Hash/kief/pot/solid/marijuana/grass/ganja/skunk – some of the different forms of cannabis. Smoked/eaten/drank… still has the same effect but what are these effects and why are we told cannabis is bad when in some countries it is used as a prescribed medicine to help people with chronic illness’?
Cannabis will make you “chill out”; make you all giggly and smiley. All your senses will be enhanced and your high will make everything seem different to how things are normally perceived. Cannabis has psychoactive and physiological effects when consumed.
The use of cannabis in medicine is very controversial, some say it has wide-ranging benefits whereas others say it is a potentially dangerous substance that can actually damage health. So what are the benefits/risks?
Claims have been made for its use in treating:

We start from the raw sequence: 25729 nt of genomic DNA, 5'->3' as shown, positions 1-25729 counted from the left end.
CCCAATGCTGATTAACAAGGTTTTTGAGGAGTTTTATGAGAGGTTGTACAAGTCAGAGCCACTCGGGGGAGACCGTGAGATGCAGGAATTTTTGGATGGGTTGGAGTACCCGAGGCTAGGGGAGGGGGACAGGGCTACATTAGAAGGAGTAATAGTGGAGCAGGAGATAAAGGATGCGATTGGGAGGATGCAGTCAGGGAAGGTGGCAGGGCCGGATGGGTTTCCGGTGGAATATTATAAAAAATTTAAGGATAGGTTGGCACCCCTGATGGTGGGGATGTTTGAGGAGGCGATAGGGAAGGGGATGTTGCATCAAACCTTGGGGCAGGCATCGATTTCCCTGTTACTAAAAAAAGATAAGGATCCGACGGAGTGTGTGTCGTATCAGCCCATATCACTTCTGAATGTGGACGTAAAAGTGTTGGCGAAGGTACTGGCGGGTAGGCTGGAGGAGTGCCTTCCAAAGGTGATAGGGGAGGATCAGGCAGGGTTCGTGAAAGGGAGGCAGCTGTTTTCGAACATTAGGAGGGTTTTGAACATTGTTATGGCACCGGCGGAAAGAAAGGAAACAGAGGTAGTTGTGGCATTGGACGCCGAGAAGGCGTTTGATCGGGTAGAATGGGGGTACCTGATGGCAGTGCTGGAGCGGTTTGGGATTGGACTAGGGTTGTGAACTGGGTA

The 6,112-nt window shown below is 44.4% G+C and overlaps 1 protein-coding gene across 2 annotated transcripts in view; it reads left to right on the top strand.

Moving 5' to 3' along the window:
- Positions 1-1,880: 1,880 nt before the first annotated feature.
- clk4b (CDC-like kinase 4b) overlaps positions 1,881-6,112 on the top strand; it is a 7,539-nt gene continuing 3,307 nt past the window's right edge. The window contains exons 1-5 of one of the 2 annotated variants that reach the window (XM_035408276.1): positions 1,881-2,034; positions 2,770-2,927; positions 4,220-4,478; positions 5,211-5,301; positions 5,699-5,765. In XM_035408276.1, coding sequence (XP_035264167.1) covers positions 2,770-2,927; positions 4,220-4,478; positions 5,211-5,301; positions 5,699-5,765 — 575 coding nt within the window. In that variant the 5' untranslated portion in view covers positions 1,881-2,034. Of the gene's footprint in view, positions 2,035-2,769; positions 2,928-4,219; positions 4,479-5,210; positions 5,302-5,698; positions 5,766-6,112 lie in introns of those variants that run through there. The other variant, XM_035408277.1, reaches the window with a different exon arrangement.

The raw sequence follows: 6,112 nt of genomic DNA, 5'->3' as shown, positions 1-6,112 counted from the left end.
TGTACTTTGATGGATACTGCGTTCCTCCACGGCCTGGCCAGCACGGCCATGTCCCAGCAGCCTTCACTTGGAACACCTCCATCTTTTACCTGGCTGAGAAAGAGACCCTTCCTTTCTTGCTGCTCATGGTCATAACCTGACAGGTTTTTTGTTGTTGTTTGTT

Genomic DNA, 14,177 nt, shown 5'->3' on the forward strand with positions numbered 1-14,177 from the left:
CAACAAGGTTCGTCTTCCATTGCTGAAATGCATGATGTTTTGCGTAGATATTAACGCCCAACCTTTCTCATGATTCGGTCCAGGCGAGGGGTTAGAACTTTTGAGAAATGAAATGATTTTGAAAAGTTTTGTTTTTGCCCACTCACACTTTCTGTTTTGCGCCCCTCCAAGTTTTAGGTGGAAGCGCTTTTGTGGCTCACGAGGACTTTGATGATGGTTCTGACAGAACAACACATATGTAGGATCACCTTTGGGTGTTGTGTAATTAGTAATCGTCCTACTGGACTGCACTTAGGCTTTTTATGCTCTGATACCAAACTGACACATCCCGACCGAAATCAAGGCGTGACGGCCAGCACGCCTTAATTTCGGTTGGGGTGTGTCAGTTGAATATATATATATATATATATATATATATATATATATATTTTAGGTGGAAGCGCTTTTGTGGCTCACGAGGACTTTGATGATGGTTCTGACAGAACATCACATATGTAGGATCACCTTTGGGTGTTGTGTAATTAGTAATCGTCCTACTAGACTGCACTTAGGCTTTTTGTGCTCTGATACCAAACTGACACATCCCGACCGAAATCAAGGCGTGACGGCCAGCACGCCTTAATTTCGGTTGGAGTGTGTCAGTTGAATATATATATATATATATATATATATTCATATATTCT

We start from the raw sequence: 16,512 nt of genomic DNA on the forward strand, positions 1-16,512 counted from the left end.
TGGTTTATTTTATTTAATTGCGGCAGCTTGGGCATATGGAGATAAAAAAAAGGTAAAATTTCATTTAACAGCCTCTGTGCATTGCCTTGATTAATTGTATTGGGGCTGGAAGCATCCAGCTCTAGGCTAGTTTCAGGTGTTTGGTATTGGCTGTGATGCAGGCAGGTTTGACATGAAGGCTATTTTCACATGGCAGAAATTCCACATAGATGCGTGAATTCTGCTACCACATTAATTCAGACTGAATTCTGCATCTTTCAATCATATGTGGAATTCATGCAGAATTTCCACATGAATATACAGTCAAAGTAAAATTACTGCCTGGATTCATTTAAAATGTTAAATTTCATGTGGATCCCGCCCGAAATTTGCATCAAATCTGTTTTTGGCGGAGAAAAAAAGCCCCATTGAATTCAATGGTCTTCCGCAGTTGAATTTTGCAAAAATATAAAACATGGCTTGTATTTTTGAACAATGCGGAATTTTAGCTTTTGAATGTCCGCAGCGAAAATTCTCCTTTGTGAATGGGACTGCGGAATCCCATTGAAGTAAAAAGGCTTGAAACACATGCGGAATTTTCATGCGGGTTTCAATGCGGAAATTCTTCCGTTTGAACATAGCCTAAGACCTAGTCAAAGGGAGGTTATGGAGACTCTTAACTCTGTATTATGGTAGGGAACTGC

– Parkinson’s disease
– Multiple sclerosis
– Side effects of chemotherapy treatment
– Alzheimer’s disease
Risks of taking Cannabis include:
– Damaged ability to concentrate
– Decreases motivation
– In teenagers, can affect psychological development
– Users can become anxious, suspicious or paranoid
– Increases risk of psychiatric illness such as schizophrenia
– Same risks as tobacco (if smoked)
– Dangerous addiction
There is some scientific evidence it may be useful, but the complexity of the substance makes it hard for medical research to be able to establish clearly its safety or efficacy. So, its effects are not proven or well understood. There are countries in which medical Cannabis has been legalised: 5 European countries, Canada and 15 US states.
This controversial debate over cannabis leaves one very confused as to whether or not they can have the cheeky joint to chill out or if the risk is too high for their health. Scientists are always carrying out further research into the pros and cons of cannabinoids (chemical compounds in Cannabis) in order to try and conclude if it should be used as medicine.